The National Security Agency has been secretly collecting the phone call records of tens of millions of Americans, using data provided by AT&T, Verizon and BellSouth, people with direct knowledge of the arrangement told USA TODAY."I'm telling you the truth, I'm lying."
In defending the previously disclosed program, Bush insisted that the NSA was focused exclusively on international calls. "In other words," Bush explained, "one end of the communication must be outside the United States."Qwest Communications seems to be the lone holdout, the one with enough concern for the legal liabilities involved or for its customers to to decline in the face of pressure from the government.
As a result, domestic call records — those of calls that originate and terminate within U.S. borders — were believed to be private.
Sources, however, say that is not the case. With access to records of billions of domestic calls, the NSA has gained a secret window into the communications habits of millions of Americans. Customers' names, street addresses and other personal information are not being handed over as part of NSA's domestic program, the sources said. But the phone numbers the NSA collects can easily be cross-checked with other databases to obtain that information.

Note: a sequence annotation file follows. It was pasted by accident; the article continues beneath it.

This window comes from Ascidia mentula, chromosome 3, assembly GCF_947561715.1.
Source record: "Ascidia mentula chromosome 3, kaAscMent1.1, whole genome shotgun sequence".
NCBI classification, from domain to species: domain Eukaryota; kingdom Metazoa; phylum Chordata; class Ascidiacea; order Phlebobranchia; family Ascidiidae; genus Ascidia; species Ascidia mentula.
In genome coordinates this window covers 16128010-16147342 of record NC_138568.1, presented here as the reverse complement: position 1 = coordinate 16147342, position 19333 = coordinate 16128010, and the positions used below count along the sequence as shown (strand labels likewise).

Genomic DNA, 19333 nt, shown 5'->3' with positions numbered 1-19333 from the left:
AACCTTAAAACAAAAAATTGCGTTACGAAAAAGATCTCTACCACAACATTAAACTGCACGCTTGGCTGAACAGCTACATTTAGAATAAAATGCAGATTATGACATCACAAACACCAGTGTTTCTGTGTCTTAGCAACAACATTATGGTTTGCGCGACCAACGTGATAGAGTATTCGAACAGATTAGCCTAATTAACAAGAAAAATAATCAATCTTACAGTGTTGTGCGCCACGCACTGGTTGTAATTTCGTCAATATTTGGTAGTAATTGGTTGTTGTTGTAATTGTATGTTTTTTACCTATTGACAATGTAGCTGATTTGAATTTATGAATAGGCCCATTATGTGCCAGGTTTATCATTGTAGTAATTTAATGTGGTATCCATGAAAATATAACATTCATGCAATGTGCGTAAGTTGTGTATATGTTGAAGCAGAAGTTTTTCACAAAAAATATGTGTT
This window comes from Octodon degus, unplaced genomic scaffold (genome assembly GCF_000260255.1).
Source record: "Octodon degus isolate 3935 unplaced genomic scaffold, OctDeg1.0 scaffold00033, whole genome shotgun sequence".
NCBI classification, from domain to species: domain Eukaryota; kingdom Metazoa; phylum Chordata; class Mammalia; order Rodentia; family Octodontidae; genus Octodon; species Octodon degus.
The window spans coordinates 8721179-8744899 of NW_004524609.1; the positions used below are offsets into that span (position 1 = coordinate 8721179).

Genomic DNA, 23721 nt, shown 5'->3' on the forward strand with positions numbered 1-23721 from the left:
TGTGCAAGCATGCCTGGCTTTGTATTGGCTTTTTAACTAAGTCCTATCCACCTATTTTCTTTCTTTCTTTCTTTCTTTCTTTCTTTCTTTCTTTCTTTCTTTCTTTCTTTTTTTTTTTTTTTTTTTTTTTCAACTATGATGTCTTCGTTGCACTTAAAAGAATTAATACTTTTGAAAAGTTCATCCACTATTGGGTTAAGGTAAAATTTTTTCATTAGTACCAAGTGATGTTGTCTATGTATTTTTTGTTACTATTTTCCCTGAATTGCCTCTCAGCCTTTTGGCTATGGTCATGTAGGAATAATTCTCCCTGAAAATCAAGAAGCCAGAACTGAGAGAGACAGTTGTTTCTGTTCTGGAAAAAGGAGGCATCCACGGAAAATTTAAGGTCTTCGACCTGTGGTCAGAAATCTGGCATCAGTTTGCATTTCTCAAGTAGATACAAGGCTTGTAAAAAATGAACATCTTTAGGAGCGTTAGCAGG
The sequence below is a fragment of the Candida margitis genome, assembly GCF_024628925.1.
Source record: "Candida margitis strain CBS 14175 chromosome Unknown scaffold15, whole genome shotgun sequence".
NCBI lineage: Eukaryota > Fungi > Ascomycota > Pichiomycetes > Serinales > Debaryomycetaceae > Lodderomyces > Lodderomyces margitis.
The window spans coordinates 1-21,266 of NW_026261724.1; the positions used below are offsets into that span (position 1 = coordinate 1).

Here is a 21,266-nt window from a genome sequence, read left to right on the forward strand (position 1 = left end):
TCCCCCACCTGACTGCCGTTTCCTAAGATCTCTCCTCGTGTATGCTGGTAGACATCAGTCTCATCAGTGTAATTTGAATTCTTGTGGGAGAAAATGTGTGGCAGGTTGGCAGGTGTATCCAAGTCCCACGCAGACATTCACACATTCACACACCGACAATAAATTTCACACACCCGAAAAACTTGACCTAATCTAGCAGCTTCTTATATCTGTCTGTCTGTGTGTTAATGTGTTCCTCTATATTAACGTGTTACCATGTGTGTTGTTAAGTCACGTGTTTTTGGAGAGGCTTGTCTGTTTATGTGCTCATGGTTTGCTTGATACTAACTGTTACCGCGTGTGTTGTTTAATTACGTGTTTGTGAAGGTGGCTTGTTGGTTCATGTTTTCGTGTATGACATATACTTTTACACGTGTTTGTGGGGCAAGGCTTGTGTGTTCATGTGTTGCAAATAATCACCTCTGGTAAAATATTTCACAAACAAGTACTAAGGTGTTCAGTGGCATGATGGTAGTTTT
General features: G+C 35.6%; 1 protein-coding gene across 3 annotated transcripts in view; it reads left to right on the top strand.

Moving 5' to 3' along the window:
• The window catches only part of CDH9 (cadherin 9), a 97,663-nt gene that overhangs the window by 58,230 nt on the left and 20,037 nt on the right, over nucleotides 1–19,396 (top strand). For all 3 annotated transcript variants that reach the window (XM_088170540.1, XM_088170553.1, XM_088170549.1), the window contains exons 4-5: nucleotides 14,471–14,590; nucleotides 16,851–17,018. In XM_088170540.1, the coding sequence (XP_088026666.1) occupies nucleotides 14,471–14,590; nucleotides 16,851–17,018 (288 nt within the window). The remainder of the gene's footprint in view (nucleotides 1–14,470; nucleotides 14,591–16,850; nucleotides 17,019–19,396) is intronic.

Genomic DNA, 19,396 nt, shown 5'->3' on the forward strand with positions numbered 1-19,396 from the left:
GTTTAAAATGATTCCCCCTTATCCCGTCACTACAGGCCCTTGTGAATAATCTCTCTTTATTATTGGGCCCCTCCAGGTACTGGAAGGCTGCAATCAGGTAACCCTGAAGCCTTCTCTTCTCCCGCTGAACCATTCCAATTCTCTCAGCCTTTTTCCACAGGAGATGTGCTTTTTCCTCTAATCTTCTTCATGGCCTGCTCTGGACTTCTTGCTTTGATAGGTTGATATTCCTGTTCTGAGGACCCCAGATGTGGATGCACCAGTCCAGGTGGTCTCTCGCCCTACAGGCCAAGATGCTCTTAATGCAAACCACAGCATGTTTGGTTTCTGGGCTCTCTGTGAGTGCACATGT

Trying to put pressure on Qwest, NSA representatives pointedly told Qwest that it was the lone holdout among the big telecommunications companies. It also tried appealing to Qwest's patriotic side: In one meeting, an NSA representative suggested that Qwest's refusal to contribute to the database could compromise national security, one person recalled.FISA might not agree with them. Ergo, break the law.
In addition, the agency suggested that Qwest's foot-dragging might affect its ability to get future classified work with the government. Like other big telecommunications companies, Qwest already had classified contracts and hoped to get more.
Unable to get comfortable with what NSA was proposing, Qwest's lawyers asked NSA to take its proposal to the FISA court. According to the sources, the agency refused.
The NSA's explanation did little to satisfy Qwest's lawyers. "They told (Qwest) they didn't want to do that because FISA might not agree with them," one person recalled. For similar reasons, this person said, NSA rejected Qwest's suggestion of getting a letter of authorization from the U.S. attorney general's office. A second person confirmed this version of events.
The Boston Globe asked recently, which other laws does the Bush administration claim to uphold with its fingers crossed behind its back?
President Bush has quietly claimed the authority to disobey more than 750 laws enacted since he took office, asserting that he has the power to set aside any statute passed by Congress when it conflicts with his interpretation of the Constitution.
Among the laws Bush said he can ignore are military rules and regulations, affirmative-action provisions, requirements that Congress be told about immigration services problems, "whistle-blower" protections for nuclear regulatory officials, and safeguards against political interference in federally funded research.